About P170 billion of ill-gotten wealth (assets, monies, and properties) had already been recovered by the PCGG and the country is still trying to recover millions, if not billions, more (InterAksyon, op. cit. 08.09.2016). Concurring with Mel Sta. Maria: “this theft can be considered the grandest larceny in Philippine history” (Ibid.) -- indeed, how can anyone say there was no crime committed against the Filipino people?

In 1995, 10,000 Filipinos victims/surviving relatives won a US class-suit claim on the estate of Ferdinand Marcos for torture, execution, and disappearances during Martial Law (The Scotsman/Wikipedia retrieved -11-19. 2007). Historian Alfred McCoy cites 3,257 extrajudicial killings, 35,000 torture victims, and 70,000 incarcerated during the Marcos years (“Closer than Brothers: Manhood at the Philippine Military Academy” and “Dark Legacy”). The newspaper Bulatlat places the number of victims of arbitrary arrest and detention at 120,000 (indybay.org 10.95.2007). Former Navy Captain Dan Vizmanos, activist/protester in martial law laments how former activists seem to now have “acute amnesia” about the crimes in the 20-year reign of the Marcoses (InterAksyon 09.21.2013)

And this acute amnesia for many of those who were old enough during martial law, and the complete oblivion for those too young, or born after, will let hard-talking President Duterte bury Ferdinand Marcos in the Libingan ng mga Bayani. “Even if he (Ferdinand Marcos) didn’t receive the (war) medals, correct, but that is the record of another country. Why would I, in making a decision, refer to the records of another country? We have long ceased to be a vassal state of the United States,” Duterte said (Rappler, 08.12.2016). The National Historical Commission of the Philippines said that Marcos’s alleged medals were “dubious in their authenticity and not in the records of the US” (Rappler, 08.09.2016).

Since the campaign period prior to the May national elections, now Vice-President Leni Robredo has objected to the burial of Marcos at the Libingan because of “the plunder, crimes and abuses attributed to Marcos during his decades-long regime,” as she believed “the interment of Marcos ‘will not bring unity to the country’ as President Rodrigo Duterte, who made the Marcos burial a campaign promise, believes” (The Philippine Star 08.06.2016).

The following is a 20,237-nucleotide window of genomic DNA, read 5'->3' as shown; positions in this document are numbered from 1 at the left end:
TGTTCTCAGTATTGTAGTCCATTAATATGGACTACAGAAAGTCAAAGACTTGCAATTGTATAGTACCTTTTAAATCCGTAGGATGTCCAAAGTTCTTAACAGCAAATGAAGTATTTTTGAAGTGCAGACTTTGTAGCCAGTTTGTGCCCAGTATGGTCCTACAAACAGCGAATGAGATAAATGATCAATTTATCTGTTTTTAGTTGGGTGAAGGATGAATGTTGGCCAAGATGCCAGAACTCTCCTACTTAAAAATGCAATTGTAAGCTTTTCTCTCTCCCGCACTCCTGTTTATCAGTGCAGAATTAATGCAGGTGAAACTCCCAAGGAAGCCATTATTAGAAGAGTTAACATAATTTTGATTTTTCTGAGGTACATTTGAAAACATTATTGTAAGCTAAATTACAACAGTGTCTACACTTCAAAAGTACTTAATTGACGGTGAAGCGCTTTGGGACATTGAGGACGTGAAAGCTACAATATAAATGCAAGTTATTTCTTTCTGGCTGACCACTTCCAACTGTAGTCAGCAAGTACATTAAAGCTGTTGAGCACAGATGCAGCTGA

With campaign promises not meant to be broken, one wonders what would be the operating parameters within which to make these promises happen? Like the runaway statistics on extrajudicial killings justified in the obsessive anti-drug campaign: how come no due process is deigned on the rubber-slippered homeless, the hundreds suspected to be drug pushers, and killed at sight by police empowered by immunity from suits? They are guilty before proven innocent. And here is Marcos to be buried at the Libingan ng mga Bayani: presumed innocent in the absence of a tight legal conviction.

When Chief Justice Lourdes Sereno questioned President Duterte about his naming several judges as being involved with the illegal drug trade, he threatened in a speech before troops in Southern Mindanao: “If this will continue and if you will try to stop me, then fine. Would you rather I declare martial law?” (Aljazeera.com 08.10.2016)

At the Libingan ng mga Bayani, Ferdinand E. Marcos, ousted dictator, will be buried on or about Sept. 18, on a date as proximate as possible to the anniversary of his declaration of Martial Law on Sept. 21, 1972.

Amelia H. C. Ylagan is a Doctor of Business Administration from the University of the Philippines.